Redistricting Resources and Operations
This section summarizes resources available for redistricting that make use of Census 2000 geographic and demographic data resources. Access to and use of these resources are described in the context of redistricting operations consistent with today's technological alternatives.
Today one person can do what perhaps a team of 10 people would be required to do for a similar redistricting application following the 1990 census. Possibly more significant is the ability to convey alternative plans to a wider set of stakeholders, more easily and less expensively, through the Internet -- a capability which has grown almost infinitely.
The Constitutionally mandated reason for the decennial census is for Congressional reapportionment and the closely associated redistricting process. Census 2000 geographic and demographic data resources for use in reapportionment and redistricting are described in the Census 2000 Data Access and Use web site.
Decennial census data are widely used in other types of districting applications. Local and state governments must redraw boundaries to reflect changes in population size and composition. Redistricting applications include redistricting state legislatures, other types of statewide geographic area redistrictings, regional management areas, sales territories, school districts (attendance areas and election areas), fire districts, police beats, city election districts, and other types of geography.
Role of GIS. Advancements in Geographic Information Systems (GIS) offer new, faster, less expensive, and [potentially] more accurate means of completing a successful redistricting operation. Advancements in Internet-related technologies make it inexpensively and readily achievable to make the results of multiple proposed plans available for viewing with a Web browser. As a result, more stakeholders have a better opportunity to review the scope of proposed alternative plans. Finally, the results of the plans remain something of a living resource--the GIS can be restarted at any time, if the components are all retained and documented, and revisions can be made without starting over with paper-sourced materials.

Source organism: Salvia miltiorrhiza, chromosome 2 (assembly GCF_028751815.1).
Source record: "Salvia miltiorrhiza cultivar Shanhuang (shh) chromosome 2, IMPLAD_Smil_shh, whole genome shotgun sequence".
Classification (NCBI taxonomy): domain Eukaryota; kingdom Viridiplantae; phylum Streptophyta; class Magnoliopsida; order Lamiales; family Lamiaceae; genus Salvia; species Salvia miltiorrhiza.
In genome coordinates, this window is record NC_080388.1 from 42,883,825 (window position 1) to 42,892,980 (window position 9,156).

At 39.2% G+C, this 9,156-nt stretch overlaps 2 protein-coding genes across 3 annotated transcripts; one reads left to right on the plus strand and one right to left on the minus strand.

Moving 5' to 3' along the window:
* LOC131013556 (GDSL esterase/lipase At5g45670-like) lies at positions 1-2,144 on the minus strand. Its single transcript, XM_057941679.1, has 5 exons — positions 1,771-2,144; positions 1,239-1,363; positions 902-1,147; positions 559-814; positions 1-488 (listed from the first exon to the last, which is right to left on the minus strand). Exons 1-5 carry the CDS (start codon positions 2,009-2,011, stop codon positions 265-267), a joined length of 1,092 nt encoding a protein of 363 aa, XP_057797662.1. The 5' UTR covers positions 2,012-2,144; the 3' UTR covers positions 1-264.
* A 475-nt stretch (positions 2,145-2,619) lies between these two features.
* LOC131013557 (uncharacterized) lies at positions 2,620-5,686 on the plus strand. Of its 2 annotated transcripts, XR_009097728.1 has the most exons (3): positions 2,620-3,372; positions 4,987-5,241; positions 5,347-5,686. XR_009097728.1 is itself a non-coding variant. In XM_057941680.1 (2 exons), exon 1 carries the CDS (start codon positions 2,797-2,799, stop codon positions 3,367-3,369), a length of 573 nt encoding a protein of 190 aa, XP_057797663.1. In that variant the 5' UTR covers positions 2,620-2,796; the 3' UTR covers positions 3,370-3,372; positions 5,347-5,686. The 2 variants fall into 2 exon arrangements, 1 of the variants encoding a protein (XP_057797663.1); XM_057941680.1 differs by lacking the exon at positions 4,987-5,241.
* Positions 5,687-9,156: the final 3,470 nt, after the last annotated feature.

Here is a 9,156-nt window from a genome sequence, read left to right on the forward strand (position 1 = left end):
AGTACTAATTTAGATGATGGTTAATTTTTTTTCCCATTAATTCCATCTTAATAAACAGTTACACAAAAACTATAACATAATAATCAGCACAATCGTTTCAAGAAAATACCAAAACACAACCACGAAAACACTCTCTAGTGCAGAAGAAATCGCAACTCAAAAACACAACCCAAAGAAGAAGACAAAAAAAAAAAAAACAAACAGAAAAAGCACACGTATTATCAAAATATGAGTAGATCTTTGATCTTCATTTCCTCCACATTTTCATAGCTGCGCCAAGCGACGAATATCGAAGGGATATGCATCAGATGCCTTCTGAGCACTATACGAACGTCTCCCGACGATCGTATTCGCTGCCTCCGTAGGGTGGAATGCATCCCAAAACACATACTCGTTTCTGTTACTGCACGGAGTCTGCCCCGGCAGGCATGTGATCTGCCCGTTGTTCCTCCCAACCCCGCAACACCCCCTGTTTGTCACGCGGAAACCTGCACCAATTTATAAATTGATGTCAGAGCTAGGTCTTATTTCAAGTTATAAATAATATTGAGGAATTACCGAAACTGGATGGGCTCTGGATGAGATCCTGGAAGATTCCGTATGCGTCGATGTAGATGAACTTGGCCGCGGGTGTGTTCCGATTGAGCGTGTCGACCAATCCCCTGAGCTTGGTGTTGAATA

Redistricting Solutions. Resources listed below can help you implement effective redistricting solutions.
Standalone PC Redistricting. To perform redistricting in a standalone PC environment, requires these elements:
One alternative for the PC mapping software used by Proximity is the ArcView mapping software augmented with the districting extension. The districting extension enables ArcView to be used to recognize groupings of smaller geographic areas, such as census blocks and census tracts, into a set of larger district areas. Using ArcView with this extension enables the user to view, modify, save and output characteristics of a redistricting plan.
The key to successful use of any mapping software to develop district plans extension involves 1) understanding how to establish the base data that convey the "starting point" for the plan and 2) how to define parameters and deviations acceptable in the redistricting process, and 3) acquiring and making the data components available in the required formats and locations.
PC mapping software can then help create a plan and
alternative plans. The mapping software helps you create
and view a plan, manipulate and assign district elements (e.g. census
blocks), and dynamically recalculate statistical measures
for the districts.